copy /g /u "http://...dropbox.com/..." not working

#1
c:\copy /g /u "http://dl.dropbox.com/u/14823386/winapp2.ini" "C:\Program Files\CCleaner\DB_winapp2.ini"

The "/u" option does not work; Tried with v8 to 12.1 (latest builds). Does /u work on http copies at all?

I looked at www.dropbox.com and can't tell what type of servers they use...

TCC 12.10.63 Windows XP [Version 5.1.2600]
TCC Build 63 Windows XP Build 2600 Service Pack 3
 
#3
Why then is an error message not given? Also thank you Rex for answering
----- Original Message -----
From: rconn
To: [email protected]
Sent: Thursday, April 28, 2011 08:13 AM
Subject: RE: [Support-t-2806] Re: copy /g /u "http://...dropbox.com/..." not working


Quote:
Originally Posted by Charles G
c:\copy /g /u "http://dl.dropbox.com/u/14823386/winapp2.ini" "C:\Program Files\CCleaner\DB_winapp2.ini"

The "/u" option does not work; Tried with v8 to 12.1 (latest builds). Does /u work on http copies at all?

/U cannot work on HTTP servers, as it is not possible to get the file time on HTTP files.
 

rconn

Administrator
Staff member
May 14, 2008
10,740
97
#4
Why then is an error message not given?
Because the option processing is about 5 levels removed from the HTTP copy, and there's no way the parser can jump ahead to determine what you're actually trying to do.

You cannot do a DIR on an HTTP directory (or get any file info at all); this is an HTTP standard limitation and there's not anything that TCC can do about it. If you can access the directory via FTP, do that instead.
 
Aug 9, 2009
133
0
#5
the warning is in the help chm



> -----Original Message-----
> Subject: RE: [Support-t-2806] Re: copy /g /u
> "http://...dropbox.com/..."
> not working
>
>
> Why then is an error message not given? Also thank you Rex
> for answering
> ----- Original Message -----
> From: rconn
> To: [email protected]
> Sent: Thursday, April 28, 2011 08:13 AM
> Subject: RE: [Support-t-2806] Re: copy /g /u
> "http://...dropbox.com/..." not working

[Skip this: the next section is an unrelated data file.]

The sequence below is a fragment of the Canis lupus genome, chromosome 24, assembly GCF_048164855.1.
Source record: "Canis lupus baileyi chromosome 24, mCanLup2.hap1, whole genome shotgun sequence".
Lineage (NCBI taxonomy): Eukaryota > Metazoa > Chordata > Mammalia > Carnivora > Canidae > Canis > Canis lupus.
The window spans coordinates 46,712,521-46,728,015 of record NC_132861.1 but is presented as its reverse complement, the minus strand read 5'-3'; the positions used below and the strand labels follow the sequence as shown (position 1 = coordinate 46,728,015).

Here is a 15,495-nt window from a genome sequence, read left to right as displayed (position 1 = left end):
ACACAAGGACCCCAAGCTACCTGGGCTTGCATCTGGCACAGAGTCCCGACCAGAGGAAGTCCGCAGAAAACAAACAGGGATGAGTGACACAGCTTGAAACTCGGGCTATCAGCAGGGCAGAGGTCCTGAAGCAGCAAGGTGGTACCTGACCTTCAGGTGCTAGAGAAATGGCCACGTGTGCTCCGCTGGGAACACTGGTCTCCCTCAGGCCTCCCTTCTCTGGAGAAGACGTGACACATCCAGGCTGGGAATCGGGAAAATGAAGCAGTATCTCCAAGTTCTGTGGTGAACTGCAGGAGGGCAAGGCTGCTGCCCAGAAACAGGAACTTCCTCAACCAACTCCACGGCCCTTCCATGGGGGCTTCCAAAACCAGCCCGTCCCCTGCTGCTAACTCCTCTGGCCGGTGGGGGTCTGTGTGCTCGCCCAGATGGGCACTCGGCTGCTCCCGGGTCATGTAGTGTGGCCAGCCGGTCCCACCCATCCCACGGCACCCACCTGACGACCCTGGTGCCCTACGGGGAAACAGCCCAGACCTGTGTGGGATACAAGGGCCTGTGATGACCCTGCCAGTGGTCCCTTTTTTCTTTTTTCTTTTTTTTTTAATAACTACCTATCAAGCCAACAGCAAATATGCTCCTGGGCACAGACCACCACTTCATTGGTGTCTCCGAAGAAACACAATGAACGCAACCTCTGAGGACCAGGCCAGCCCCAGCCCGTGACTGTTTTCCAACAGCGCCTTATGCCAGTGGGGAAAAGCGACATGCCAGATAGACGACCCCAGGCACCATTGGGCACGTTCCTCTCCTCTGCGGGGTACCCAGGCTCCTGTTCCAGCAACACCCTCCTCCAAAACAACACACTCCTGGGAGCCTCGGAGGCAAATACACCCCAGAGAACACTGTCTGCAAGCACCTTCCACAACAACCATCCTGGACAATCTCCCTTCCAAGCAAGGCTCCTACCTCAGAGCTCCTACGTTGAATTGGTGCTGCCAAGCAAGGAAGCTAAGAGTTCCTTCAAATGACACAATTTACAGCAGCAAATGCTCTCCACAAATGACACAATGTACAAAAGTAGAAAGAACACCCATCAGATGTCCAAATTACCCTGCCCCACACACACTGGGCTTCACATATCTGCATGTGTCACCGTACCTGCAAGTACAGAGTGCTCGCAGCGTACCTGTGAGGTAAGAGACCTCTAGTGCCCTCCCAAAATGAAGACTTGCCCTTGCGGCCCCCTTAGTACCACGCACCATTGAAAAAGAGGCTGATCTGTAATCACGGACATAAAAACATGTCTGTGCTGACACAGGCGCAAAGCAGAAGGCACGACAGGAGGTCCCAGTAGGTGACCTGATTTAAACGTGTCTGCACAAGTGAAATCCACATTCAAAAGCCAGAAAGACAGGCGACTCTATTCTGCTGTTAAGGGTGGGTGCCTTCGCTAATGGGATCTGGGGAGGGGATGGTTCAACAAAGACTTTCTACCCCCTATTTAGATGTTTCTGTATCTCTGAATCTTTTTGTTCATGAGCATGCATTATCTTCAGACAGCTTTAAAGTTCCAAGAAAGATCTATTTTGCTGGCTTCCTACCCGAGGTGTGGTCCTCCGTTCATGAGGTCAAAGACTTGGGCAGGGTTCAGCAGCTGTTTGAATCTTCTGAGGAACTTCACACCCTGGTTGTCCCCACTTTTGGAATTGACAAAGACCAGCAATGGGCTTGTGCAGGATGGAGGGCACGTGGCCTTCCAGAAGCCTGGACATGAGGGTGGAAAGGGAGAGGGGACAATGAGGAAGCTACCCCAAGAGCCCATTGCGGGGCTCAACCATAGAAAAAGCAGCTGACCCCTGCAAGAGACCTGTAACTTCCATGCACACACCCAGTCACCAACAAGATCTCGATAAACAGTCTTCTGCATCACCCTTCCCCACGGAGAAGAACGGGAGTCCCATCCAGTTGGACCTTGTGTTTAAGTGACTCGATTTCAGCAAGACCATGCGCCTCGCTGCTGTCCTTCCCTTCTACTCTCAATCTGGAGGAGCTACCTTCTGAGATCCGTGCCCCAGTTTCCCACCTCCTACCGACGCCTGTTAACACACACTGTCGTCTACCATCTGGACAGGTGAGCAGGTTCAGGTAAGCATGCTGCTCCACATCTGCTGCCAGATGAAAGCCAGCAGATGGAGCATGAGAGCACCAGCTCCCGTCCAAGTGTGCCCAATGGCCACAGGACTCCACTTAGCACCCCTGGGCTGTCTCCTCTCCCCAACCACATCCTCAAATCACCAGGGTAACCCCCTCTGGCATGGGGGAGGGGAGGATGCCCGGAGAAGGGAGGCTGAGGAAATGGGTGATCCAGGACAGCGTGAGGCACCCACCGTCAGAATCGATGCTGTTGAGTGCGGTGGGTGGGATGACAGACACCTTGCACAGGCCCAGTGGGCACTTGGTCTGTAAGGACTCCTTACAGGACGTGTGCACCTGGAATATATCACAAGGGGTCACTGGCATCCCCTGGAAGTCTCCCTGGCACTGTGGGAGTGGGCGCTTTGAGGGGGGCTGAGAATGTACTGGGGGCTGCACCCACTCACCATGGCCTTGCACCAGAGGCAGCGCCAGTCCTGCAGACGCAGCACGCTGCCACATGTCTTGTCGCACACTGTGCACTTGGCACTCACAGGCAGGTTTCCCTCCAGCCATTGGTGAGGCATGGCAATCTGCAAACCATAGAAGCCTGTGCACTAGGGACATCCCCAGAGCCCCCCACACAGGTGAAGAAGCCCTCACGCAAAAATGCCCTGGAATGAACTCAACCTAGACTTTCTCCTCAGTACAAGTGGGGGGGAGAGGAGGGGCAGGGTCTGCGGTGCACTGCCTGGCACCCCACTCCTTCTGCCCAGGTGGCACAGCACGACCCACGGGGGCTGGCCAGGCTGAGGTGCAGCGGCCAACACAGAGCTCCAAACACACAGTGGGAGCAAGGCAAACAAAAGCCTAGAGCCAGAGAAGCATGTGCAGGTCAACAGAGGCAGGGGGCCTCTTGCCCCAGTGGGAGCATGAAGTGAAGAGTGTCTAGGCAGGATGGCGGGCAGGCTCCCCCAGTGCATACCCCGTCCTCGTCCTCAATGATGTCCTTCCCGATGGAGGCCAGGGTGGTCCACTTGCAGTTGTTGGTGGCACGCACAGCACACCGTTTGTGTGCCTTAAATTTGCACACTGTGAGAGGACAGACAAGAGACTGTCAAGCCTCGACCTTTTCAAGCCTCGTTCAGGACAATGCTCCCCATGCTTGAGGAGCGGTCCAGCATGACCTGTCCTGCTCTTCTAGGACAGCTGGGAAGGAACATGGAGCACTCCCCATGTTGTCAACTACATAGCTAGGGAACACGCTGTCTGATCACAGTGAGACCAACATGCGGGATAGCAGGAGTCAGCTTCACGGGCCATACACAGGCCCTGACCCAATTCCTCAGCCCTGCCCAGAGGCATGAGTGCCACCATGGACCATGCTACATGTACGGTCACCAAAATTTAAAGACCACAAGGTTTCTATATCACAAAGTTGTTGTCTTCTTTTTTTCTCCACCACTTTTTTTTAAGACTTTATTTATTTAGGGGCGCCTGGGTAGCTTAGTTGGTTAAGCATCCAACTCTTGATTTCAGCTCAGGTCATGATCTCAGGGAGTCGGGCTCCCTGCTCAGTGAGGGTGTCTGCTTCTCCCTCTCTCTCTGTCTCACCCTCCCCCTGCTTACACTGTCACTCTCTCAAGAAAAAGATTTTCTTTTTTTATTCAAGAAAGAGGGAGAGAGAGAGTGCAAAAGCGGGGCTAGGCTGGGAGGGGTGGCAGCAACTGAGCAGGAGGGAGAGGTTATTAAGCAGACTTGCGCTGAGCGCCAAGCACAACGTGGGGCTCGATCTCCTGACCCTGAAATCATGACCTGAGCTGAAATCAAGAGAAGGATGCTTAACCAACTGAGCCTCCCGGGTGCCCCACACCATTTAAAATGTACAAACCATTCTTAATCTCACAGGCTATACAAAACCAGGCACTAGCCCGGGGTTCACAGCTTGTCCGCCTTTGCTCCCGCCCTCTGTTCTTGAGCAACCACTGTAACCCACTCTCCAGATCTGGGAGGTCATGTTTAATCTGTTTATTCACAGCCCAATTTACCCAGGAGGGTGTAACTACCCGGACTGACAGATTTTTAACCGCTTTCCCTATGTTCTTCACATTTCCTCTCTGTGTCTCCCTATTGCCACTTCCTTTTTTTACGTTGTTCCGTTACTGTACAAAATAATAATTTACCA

>
>
> Quote:
> Originally Posted by Charles G
> c:\copy /g /u
> "http://dl.dropbox.com/u/14823386/winapp2.ini" "C:\Program
> Files\CCleaner\DB_winapp2.ini"
>
> The "/u" option does not work; Tried with v8 to 12.1
> (latest builds). Does /u work on http copies at all?
>
> /U cannot work on HTTP servers, as it is not possible to
> get the file time on HTTP files.
>
>
>
>
 
#6
You cannot do a DIR on an HTTP directory (or get any file info at all); this is an HTTP standard limitation and there's not anything that TCC can do about it
Would it not be possible to use the Last-Modified header field, if present?? (I realise that it isn't a required field, and therefore you would have to revert to the current behaviour if it wasn't included, but if it was then it would seem like it should suffice)
 

rconn

Administrator
Staff member
May 14, 2008
10,740
97
#7
Would it not be possible to use the Last-Modified header field, if present?? (I realise that it isn't a required field, and therefore you would have to revert to the current behaviour if it wasn't included, but if it was then it would seem like it should suffice)
Four problems with that:

1) I'd have to write a custom parser for any command that referenced HTTP, because it would have to be done at a different level than the current "find files" code. This would probably take at least a couple of months.

2) The IPWorks code doesn't support it, so I'd have to write my own HTTP classes. Add another couple of months.

3) Most of the HTTP servers I've looked at don't use it.